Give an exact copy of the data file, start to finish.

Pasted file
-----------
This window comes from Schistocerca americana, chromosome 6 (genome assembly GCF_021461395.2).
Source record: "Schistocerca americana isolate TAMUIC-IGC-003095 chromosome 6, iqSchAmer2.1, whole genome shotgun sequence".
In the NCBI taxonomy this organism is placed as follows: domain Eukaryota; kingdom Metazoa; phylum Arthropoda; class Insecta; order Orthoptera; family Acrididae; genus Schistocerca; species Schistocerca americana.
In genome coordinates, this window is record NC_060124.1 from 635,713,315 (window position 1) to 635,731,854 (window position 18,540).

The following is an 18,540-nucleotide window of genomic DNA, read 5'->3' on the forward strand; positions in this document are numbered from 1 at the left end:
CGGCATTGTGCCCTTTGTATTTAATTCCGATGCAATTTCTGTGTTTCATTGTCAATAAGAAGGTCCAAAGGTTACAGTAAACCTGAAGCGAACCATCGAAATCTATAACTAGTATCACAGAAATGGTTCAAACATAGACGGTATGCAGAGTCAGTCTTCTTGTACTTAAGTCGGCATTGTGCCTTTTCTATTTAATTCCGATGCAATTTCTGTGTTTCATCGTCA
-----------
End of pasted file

This window comes from Schistocerca americana, chromosome 6 (genome assembly GCF_021461395.2).
Source record: "Schistocerca americana isolate TAMUIC-IGC-003095 chromosome 6, iqSchAmer2.1, whole genome shotgun sequence".
In the NCBI taxonomy this organism is placed as follows: domain Eukaryota; kingdom Metazoa; phylum Arthropoda; class Insecta; order Orthoptera; family Acrididae; genus Schistocerca; species Schistocerca americana.
In genome coordinates, this window is record NC_060124.1 from 635,713,315 (window position 1) to 635,731,854 (window position 18,540).

The following is an 18,540-nucleotide window of genomic DNA, read 5'->3' on the forward strand; positions in this document are numbered from 1 at the left end:
CGGCATTGTGCCCTTTGTATTTAATTCCGATGCAATTTCTGTGTTTCATTGTCAATAAGAAGGTCCAAAGGTTACAGTAAACCTGAAGCGAACCATCGAAATCTATAACTAGTATCACAGAAATGGTTCAAACATAGACGGTATGCAGAGTCAGTCTTCTTGTACTTAAGTCGGCATTGTGCCTTTTCTATTTAATTCCGATGCAATTTCTGTGTTTCATCGTCA